MOSCOW/LONDON/WASHINGTON (Reuters) - Moscow and Washington are in talks to create a joint cyber security working group, Russia’s RIA news agency reported on Thursday, citing Andrey Krutskikh, a special presidential envoy on cyber security.
“The talks are underway ... different proposals are being exchanged, nobody denies the necessity of holding the talks and of having such contacts,” Krutskikh said, according to RIA.
Svetlana Lukash, a Russian official who was at the recent G20 summit of global leaders in Hamburg, said earlier this month that Russian President Vladimir Putin and U.S. President Donald Trump had agreed to discuss cyber security questions, either via the United Nations or as part of a working group.
However, U.S. and European intelligence and security officials told Reuters on Thursday they were not participating in the talks, which they said were confined to mid-level political officials.
One of the officials, who like the others spoke on condition of anonymity, said cooperation on cyber security was a “pipe dream” while Russia continues to deny that it hacked last year’s U.S. presidential election, as three U.S. intelligence agencies concluded publicly in January.
On an Air Force One flight home from Europe last weekend, Thomas Bossert, Trump’s top counterterrorism adviser, told reporters it would be premature to suggest the United States would be talking to Russia about a possible cyber security “partnership.”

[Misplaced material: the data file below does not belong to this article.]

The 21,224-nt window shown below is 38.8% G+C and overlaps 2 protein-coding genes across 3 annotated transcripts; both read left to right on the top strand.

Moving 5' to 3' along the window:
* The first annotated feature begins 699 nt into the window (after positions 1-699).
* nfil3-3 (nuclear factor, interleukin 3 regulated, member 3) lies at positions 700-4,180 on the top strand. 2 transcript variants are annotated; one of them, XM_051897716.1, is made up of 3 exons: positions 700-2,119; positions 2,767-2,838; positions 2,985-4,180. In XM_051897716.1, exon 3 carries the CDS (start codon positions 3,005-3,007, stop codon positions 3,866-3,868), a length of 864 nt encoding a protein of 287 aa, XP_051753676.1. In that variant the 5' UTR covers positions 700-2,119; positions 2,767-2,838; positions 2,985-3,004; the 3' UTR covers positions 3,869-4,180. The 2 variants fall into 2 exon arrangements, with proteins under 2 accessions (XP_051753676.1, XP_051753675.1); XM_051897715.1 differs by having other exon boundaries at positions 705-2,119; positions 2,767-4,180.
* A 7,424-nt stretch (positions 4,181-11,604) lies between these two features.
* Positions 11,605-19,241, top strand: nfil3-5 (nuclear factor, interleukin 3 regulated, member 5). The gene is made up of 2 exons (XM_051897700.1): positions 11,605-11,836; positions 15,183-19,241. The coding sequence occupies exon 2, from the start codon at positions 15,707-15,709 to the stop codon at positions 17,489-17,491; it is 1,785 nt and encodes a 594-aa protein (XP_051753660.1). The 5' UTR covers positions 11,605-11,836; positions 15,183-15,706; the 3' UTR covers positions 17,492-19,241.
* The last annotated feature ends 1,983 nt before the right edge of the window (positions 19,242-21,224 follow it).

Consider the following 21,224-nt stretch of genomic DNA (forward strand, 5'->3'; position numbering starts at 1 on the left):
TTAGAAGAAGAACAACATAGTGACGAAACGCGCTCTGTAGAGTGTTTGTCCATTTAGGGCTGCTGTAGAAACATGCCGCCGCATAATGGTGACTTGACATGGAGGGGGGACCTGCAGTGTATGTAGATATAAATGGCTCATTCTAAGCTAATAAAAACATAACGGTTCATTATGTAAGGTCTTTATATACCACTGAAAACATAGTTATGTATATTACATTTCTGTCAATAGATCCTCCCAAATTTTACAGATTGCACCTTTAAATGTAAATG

“A partnership suggests that you’ve reached a place where you believe that you have a trusted relationship and you’ve come to some common agreement on ideals and goals and behaviors,” he said.
“I don’t believe that the United States and Russia have come to that point yet in cyberspace,” Bossert said. “And until we do, we wouldn’t have the conversation about partnership. But we had to have a dialogue, and that’s where we’ll start.”
Trump said earlier this month he had discussed the idea of creating such a group with Putin at the Hamburg summit.
Senior U.S. Republicans greeted the idea with incredulity, saying Moscow could not be trusted, and Trump later appeared to back away, saying in a post on Twitter: “The fact that President Putin and I discussed a Cyber Security unit doesn’t mean I think it can happen. It can’t.”
Widespread concern and confusion about the possible cyber working group reflects the Trump administration’s struggles to articulate a clear approach to international cyber security issues amid inconsistent statements by the president and ongoing personnel changes.
Chris Painter, a widely respected bureaucrat who led the U.S State Department’s international engagement on cyber security, is leaving his post at the end of the month amid media reports that Secretary of State Rex Tillerson plans to shutter Painter’s entire office.
Painter is scheduled to testify before the U.S. House of Representatives Foreign Affairs Committee next week about cyber diplomacy.
White House cyber coordinator Rob Joyce told reporters on Wednesday that no final decision had been made about Office of the Coordinator for Cyber Issues, but said the State Department would continue to play a prominent role in developing cyber norms and brokering international agreements.
“I am confident that Secretary Tillerson is not going to impair cyber security,” Joyce said.
Reporting by Denis Pinchuk, Vladimir Soldatkin, Ayesha Rascoe, Mark Hosenball and Dustin Volz; Editing by Andrew Osborn, John Walcott and Tom Brown